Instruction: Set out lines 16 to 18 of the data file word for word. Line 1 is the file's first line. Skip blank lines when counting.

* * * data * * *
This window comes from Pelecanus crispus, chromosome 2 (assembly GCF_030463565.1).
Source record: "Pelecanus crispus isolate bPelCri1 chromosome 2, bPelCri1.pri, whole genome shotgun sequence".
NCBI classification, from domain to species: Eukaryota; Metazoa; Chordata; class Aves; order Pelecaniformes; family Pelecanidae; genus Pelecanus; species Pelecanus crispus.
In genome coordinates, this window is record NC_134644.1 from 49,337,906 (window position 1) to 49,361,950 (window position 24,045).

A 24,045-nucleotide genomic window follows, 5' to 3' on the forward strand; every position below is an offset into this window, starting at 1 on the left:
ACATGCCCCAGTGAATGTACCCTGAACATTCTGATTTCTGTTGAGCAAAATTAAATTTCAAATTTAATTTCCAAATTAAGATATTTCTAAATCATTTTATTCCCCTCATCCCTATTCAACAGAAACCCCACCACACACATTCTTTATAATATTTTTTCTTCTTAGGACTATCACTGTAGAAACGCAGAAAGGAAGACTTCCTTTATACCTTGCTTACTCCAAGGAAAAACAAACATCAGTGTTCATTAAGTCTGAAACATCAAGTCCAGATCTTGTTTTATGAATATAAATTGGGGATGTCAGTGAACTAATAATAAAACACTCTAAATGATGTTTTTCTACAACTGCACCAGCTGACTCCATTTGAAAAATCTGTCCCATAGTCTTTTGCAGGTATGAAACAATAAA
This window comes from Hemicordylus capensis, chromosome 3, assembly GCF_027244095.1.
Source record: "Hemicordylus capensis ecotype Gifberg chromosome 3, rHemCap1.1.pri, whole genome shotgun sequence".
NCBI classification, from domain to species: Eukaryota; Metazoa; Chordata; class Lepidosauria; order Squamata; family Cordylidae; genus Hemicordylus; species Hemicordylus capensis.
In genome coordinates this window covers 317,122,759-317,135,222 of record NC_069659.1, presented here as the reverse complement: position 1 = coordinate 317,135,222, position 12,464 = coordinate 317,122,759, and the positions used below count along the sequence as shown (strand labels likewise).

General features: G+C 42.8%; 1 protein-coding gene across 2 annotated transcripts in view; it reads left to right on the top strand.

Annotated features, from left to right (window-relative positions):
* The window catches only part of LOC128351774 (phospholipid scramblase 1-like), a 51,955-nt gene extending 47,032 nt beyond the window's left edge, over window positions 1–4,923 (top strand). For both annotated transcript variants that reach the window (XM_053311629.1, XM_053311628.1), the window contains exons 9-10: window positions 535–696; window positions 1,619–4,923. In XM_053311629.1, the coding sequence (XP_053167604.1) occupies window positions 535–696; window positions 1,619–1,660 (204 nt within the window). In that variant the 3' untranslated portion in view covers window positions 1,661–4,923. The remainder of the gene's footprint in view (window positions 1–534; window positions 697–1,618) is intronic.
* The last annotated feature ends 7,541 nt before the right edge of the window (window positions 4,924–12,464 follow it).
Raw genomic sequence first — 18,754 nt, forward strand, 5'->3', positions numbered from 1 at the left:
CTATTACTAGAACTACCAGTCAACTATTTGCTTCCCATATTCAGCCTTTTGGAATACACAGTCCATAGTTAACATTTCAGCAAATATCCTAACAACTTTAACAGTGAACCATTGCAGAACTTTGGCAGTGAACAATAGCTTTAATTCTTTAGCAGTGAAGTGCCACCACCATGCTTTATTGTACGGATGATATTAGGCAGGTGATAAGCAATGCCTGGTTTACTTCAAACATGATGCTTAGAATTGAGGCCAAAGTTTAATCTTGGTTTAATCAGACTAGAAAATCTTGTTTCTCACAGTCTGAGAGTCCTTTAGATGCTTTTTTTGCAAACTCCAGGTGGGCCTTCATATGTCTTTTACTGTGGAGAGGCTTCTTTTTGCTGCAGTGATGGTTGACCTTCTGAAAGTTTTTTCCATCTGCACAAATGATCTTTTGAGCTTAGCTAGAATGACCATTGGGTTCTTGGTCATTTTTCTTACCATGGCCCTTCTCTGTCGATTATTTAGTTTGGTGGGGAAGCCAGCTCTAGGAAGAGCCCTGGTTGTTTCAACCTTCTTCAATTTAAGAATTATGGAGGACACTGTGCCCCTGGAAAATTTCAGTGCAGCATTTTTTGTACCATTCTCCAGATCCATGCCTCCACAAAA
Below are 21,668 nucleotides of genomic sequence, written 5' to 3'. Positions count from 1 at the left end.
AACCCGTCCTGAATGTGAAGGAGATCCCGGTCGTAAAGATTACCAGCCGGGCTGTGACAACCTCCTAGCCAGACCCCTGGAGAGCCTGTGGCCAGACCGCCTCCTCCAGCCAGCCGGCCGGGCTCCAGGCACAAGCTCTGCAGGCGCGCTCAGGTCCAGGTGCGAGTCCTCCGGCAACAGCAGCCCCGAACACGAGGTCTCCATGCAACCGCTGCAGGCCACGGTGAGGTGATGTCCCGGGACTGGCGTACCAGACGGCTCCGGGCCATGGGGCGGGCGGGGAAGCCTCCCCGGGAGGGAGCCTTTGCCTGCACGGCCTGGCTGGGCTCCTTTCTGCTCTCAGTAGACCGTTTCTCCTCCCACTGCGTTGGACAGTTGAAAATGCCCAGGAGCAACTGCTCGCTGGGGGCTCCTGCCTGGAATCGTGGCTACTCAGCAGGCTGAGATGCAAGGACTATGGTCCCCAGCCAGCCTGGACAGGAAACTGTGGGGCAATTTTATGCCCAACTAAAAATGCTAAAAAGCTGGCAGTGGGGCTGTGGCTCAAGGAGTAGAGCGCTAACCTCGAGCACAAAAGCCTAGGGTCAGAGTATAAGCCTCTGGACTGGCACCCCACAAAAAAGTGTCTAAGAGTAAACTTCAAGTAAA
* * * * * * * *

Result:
CTATTACTAGAACTACCAGTCAACTATTTGCTTCCCATATTCAGCCTTTTGGAATACACAGTCCATAGTTAACATTTCAGCAAATATCCTAACAACTTTAACAGTGAACCATTGCAGAACTTTGGCAGTGAACAATAGCTTTAATTCTTTAGCAGTGAAGTGCCACCACCATGCTTTATTGTACGGATGATATTAGGCAGGTGATAAGCAATGCCTGGTTTACTTCAAACATGATGCTTAGAATTGAGGCCAAAGTTTAATCTTGGTTTAATCAGACTAGAAAATCTTGTTTCTCACAGTCTGAGAGTCCTTTAGATGCTTTTTTTGCAAACTCCAGGTGGGCCTTCATATGTCTTTTACTGTGGAGAGGCTTCTTTTTGCTGCAGTGATGGTTGACCTTCTGAAAGTTTTTTCCATCTGCACAAATGATCTTTTGAGCTTAGCTAGAATGACCATTGGGTTCTTGGTCATTTTTCTTACCATGGCCCTTCTCTGTCGATTATTTAGTTTGGTGGGGAAGCCAGCTCTAGGAAGAGCCCTGGTTGTTTCAACCTTCTTCAATTTAAGAATTATGGAGGACACTGTGCCCCTGGAAAATTTCAGTGCAGCATTTTTTGTACCATTCTCCAGATCCATGCCTCCACAAAA
Below are 21,668 nucleotides of genomic sequence, written 5' to 3'. Positions count from 1 at the left end.
AACCCGTCCTGAATGTGAAGGAGATCCCGGTCGTAAAGATTACCAGCCGGGCTGTGACAACCTCCTAGCCAGACCCCTGGAGAGCCTGTGGCCAGACCGCCTCCTCCAGCCAGCCGGCCGGGCTCCAGGCACAAGCTCTGCAGGCGCGCTCAGGTCCAGGTGCGAGTCCTCCGGCAACAGCAGCCCCGAACACGAGGTCTCCATGCAACCGCTGCAGGCCACGGTGAGGTGATGTCCCGGGACTGGCGTACCAGACGGCTCCGGGCCATGGGGCGGGCGGGGAAGCCTCCCCGGGAGGGAGCCTTTGCCTGCACGGCCTGGCTGGGCTCCTTTCTGCTCTCAGTAGACCGTTTCTCCTCCCACTGCGTTGGACAGTTGAAAATGCCCAGGAGCAACTGCTCGCTGGGGGCTCCTGCCTGGAATCGTGGCTACTCAGCAGGCTGAGATGCAAGGACTATGGTCCCCAGCCAGCCTGGACAGGAAACTGTGGGGCAATTTTATGCCCAACTAAAAATGCTAAAAAGCTGGCAGTGGGGCTGTGGCTCAAGGAGTAGAGCGCTAACCTCGAGCACAAAAGCCTAGGGTCAGAGTATAAGCCTCTGGACTGGCACCCCACAAAAAAGTGTCTAAGAGTAAACTTCAAGTAAA